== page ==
On 5 July 2023, the European Commission adopted a proposal for a new Regulation on plants produced by certain new genomic techniques. Its aim is to create a new legal framework that will facilitate the development and placing on the market of innovative New Genomic Techniques products. As European institutions delve into internal negotiations concerning this pivotal proposal, it is imperative to grasp the nuances and implications of the regulation.
The proposed regulation is part of a wider package to support the EU’s Farm to Fork and Biodiversity strategies and is strongly connected to the Sustainable Use of Pesticides (SUR) proposal. Plants produced using new genomic techniques should make it possible to meet the new challenges posed to agriculture by climate change, such as the intensification of droughts and floods, and to reduce the use of pesticides and fertilizers.
Let’s clarify the scientific terms. New Genomic Techniques (NGTs) are genetic modification methods that create plant varieties faster and more precisely than traditional breeding. NGTs like targeted mutagenesis and cisgenesis change the genetic material without adding foreign genes. These techniques modify an organism’s complete set of genetic instructions (genome) to produce various results, such as climate-resistant wheat or pesticide-efficient maize.
NGTs differ from genetically modified organisms (GMOs) because they do not involve foreign DNA. The European Food and Safety Authority (EFSA) found no new specific hazards linked with targeted mutagenesis and cisgenesis in its study, stating that NGT plants which could naturally occur or result from conventional breeding are not hazardous. Based on EFSA’s findings, the Commission proposes that certain NGT plants should not be subjected to the same regulations as GMOs, as is currently the case in Directive 2001/18/EC. This new proposal aims to eliminate barriers hindering scientific progress.
Let’s delve into the key measures of the new proposal
The proposal outlines distinct procedures for introducing NGT plants to the market, with NGT plants and their products being prohibited in organic production. Products are categorised into two groups based on their characteristics and risk profiles:
- NGT plants that could naturally occur or result from conventional breeding undergo a verification process, following criteria in the proposal (‘category 1 NGT plants’). If these NGT plants meet the criteria, they are treated like conventional plants and exempted from GMO legislation requirements. This means no risk assessment is necessary, and they can be labeled like conventional plants.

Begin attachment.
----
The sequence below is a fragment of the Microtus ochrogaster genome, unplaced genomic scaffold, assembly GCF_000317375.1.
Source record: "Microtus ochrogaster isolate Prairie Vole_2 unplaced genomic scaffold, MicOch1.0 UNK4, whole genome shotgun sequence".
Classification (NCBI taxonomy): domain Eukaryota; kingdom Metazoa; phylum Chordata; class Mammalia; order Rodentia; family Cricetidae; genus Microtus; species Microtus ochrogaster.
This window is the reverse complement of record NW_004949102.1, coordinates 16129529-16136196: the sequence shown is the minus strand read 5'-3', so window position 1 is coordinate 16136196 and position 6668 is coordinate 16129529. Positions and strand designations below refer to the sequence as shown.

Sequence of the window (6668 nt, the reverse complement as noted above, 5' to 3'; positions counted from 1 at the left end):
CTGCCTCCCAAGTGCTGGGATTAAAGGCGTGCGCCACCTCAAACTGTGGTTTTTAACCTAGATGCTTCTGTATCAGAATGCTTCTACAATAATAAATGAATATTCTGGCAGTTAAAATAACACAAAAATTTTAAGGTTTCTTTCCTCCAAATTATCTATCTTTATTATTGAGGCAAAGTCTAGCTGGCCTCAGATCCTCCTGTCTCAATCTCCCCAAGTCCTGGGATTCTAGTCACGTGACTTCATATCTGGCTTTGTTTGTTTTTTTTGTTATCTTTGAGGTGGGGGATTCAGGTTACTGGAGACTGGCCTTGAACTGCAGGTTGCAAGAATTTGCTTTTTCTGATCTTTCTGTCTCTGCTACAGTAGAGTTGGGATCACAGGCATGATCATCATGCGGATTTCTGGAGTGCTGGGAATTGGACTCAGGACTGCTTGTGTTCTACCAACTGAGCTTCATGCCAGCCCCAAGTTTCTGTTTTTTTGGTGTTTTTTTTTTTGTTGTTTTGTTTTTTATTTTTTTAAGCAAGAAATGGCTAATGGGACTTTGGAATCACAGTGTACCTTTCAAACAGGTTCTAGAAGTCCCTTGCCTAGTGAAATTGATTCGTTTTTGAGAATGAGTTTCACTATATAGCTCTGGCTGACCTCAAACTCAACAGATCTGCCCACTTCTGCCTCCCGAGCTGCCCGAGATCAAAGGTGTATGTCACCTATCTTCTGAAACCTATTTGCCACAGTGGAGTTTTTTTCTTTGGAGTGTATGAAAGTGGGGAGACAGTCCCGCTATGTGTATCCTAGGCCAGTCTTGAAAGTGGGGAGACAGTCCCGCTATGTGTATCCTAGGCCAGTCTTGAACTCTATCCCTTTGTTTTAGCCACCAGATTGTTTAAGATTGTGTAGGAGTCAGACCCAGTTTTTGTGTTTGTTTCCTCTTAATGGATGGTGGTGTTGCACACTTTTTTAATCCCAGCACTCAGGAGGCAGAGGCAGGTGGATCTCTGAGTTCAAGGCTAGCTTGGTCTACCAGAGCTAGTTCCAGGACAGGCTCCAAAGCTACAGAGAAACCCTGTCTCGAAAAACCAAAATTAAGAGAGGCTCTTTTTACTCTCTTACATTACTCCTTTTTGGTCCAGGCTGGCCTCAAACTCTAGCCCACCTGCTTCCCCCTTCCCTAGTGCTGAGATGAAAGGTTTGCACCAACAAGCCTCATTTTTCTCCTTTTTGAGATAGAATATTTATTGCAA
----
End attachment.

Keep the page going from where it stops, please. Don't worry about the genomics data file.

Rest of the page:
- All other NGT plants fall under the current GMO legislation (‘category 2 NGT plants’). Such products need to undergo rigorous risk assessment and can only be marketed through an authorisation procedure. They need to meet traceability and labelling criteria afterwards.
What’s in for the stakeholders and reactions
For biotechnology companies that own patent licenses for the technology and its resulting products, removing NGT plants from the GMO regulation would simplify their production and sales processes. This change would also benefit plant breeders by streamlining the development and introduction of innovative NGT products to the market. Additionally, farmers would gain access to a wider range of tailored plants and consumers, in turn, would have more options for food products with enhanced taste or improved nutritional qualities. The new regulation may also influence the adoption and regulation of these techniques in other regions of the world, as Europe often sets a precedent in areas of policy and innovation. However, this shift may potentially reduce transparency and safety guarantees.
The reaction to the proposal has sparked intense debate. Green MEPs strongly criticised it, especially the specificities of the ‘category 1 NGT plants.’ They voiced concerns about neglecting the precautionary principle, insufficient transparency for citizens due to the difficulty in detecting genetic modifications, and the potential contamination risk for the organic sector. They received support from various environmental NGOs. In contrast, others, including the EPP, endorsed the proposal, viewing it as crucial for advancing the Farm to Fork strategy’s goals and reducing pesticide usage by providing farmers with new tools.
The Council and Parliament are currently engaged in internal negotiations to define their positions, with ambitious schedules, aiming respectively to adopt a position in December and early February, followed then by inter-institutional negotiations. This dossier is one of the priorities of the Spanish Presidency but with several countries voicing criticism and calling for a more solid scientific basis to move forward, including Austria, Hungary and Germany, progress towards a common position between Member States (General Approach) won’t be straightforward. Adoption before the end of the legislature in June will be quite tricky, but it remains a possibility.
Curious to learn more about the proposal and about the upcoming institutional procedures? Do not hesitate to get in touch with our sustainability team!